Another problem for the Idaho Cleanup Project, in terms of compliance with the settlement agreement, is that WIPP is currently closed and undergoing a $500 million, two year repair due to an explosion and fire that took place last February in one of the deep underground caverns. The site won’t reopen until at sometime in 2016 and even then on a limited basis.
DOE has determined that another of its facilities, the Los Alamos National Laboratory (LLNL), violated WIPP’s stringent waste acceptance criteria mixing volatile waste and chemicals in the same shipment. The unapproved substitution of a so-called green absorbent material may have been a key cause of the fire.
For its part, DOE’s response to this mess has been to cause the LANL contractor to fire at least four senior managers from the prime contractor and seriously reduce the contractor’s award fee for the performance period in which the shipment took place.
None of these acts of bureaucratic retribution will reopen WIPP any faster. In fact, the expertise of the people LANL fired could have been put to work fixing the problem. Accountability for the explosion at WIPP rests in part with a subcontractor who actually packaged the shipment.
That hasn’t stopped the State of New Mexico from hitting DOE with a record $54 million fine over the fire. State officials personally delivered the notice of violation to Energy Secretary Moniz.
In the 1950s Idaho’s Arco desert was seen as a suitably remote place to dispose of highly radioactive trash from the Rocky Flats nuclear weapons plant in Denver. A huge volume of materials was dumped into open pits and trenches at a site about 60 miles west of Idaho Falls, ID.
The Idaho Cleanup Project has made good progress retrieving this material, packaging it safely, and shipping it to WIPP. Now those shipments are on hold as well due to the problems in New Mexico. This delay has also raised the ire of Batt and Andrus who see it as one more reason why DOE cannot be trusted to keep its promises.
How much spent fuel is involved in the dispute?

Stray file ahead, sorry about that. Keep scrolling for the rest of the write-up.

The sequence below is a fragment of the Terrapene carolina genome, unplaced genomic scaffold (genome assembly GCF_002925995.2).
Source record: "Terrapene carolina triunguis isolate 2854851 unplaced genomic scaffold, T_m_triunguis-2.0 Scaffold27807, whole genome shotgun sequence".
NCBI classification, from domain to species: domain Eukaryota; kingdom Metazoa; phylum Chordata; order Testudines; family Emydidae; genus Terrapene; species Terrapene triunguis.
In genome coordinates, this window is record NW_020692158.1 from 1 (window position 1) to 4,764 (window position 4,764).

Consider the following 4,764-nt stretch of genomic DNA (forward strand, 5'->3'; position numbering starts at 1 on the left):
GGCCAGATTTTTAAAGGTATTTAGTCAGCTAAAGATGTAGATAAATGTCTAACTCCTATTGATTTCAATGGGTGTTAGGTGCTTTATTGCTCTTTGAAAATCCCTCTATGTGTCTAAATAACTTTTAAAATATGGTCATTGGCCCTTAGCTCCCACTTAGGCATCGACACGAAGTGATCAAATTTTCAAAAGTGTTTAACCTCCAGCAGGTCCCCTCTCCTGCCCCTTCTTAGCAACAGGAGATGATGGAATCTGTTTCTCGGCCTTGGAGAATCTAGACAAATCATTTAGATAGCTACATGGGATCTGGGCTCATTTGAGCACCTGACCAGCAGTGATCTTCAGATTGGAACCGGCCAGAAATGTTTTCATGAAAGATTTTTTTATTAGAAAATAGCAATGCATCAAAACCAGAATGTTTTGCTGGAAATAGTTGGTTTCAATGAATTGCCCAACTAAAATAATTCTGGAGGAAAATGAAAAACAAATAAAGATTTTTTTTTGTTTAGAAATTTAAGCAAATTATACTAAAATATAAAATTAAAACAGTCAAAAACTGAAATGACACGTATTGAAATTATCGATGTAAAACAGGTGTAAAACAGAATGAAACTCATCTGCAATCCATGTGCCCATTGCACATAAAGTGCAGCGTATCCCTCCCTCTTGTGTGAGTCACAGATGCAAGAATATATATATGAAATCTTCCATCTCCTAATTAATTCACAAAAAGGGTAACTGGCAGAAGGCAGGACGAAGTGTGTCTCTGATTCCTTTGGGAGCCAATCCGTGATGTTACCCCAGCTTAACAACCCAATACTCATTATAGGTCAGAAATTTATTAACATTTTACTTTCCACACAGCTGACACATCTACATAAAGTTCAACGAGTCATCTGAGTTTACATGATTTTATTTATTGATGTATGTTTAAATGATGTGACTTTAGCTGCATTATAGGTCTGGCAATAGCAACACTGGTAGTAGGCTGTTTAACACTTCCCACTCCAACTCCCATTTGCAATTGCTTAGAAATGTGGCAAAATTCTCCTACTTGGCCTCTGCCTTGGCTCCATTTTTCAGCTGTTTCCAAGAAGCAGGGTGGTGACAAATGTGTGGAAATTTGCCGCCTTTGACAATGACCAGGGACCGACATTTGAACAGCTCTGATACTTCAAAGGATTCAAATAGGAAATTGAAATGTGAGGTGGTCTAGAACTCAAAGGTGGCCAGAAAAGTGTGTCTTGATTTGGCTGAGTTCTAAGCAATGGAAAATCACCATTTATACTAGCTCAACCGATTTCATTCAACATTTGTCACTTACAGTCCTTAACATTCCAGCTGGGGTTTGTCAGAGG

If that’s not enough, consider that there is also a dispute over exactly how much spent fuel would be sent to Idaho. DOE Secretary Moniz said through an agency spokesman that the total amount is 25 spent fuel rods, about 100 pounds of material. However, Batt and Andrus claim the amount is much higher involving 50 spent fuel bundles each weighing 1,500 pounds for a total of 38 tons of material. They cite a letter from Governor Otter that they say contains these numbers.
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Update 1: 1/18/15 ~ The Idaho Falls Post Register reports it’s two shipments of 25 spent fuel rods each. Each one is 45-50 kg of heavy metal.
Update 2: 1/20/15 ~ Posting in the Linkedin Group of the American Nuclear Society on 1/20/15, Steve Nesbit, Director, Nuclear Policy and Support at Duke Energy Corporation, wrote the following note:
“As someone who has actual knowledge of one of the planned shipments, I can confirm that there are 25 fuel rods (not fuel assemblies) in it, or about 44 kg heavy metal total in all 25 fuel rods. I can also confirm that the shipment supports an important confirmatory research and development program into the extended storage of high burnup commercial nuclear fuel. In other words, it directly supports the future operation of 99 nuclear power reactors that provide the majority of the country’s greenhouse gas-free generation of electricity.”
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Where this leaves Governor Otter is that he’s getting a lot of heat over an R&D plan for the Idaho lab. Yes, about 6,000 people work there, and the payroll brings in a lot of income tax revenue. Even if he prevails, Otter may not want his legacy to be tarred with the Batt/Andrus brush as the man who overturned the 1995 settlement on nuclear waste.
Paradoxically, it was at the Idaho lab where naval spent nuclear fuel was recycled. There the seeds of a solution for the national inventory of spent fuel can be found. Reprocessing of spent fuel, which has been carried out for decades in France, and which forms the basis for making new mixed oxide fuel (MOX) for about three dozen commercial reactors worldwide, could be part of a long term resolution of what to do with the stuff in the U.S.
Just don’t offer Idaho the opportunity to pursue it no matter what the scientific and economic value might be. As long as Batt and Andrus are around, the message to Moniz is going to be “what is it you don’t understand about “no”?
As for Moniz, he said in a radio interview in Washington, DC, on January 16 that “DOE has to learn to get on top of problems before they get out of control.” Yup, that would be about right.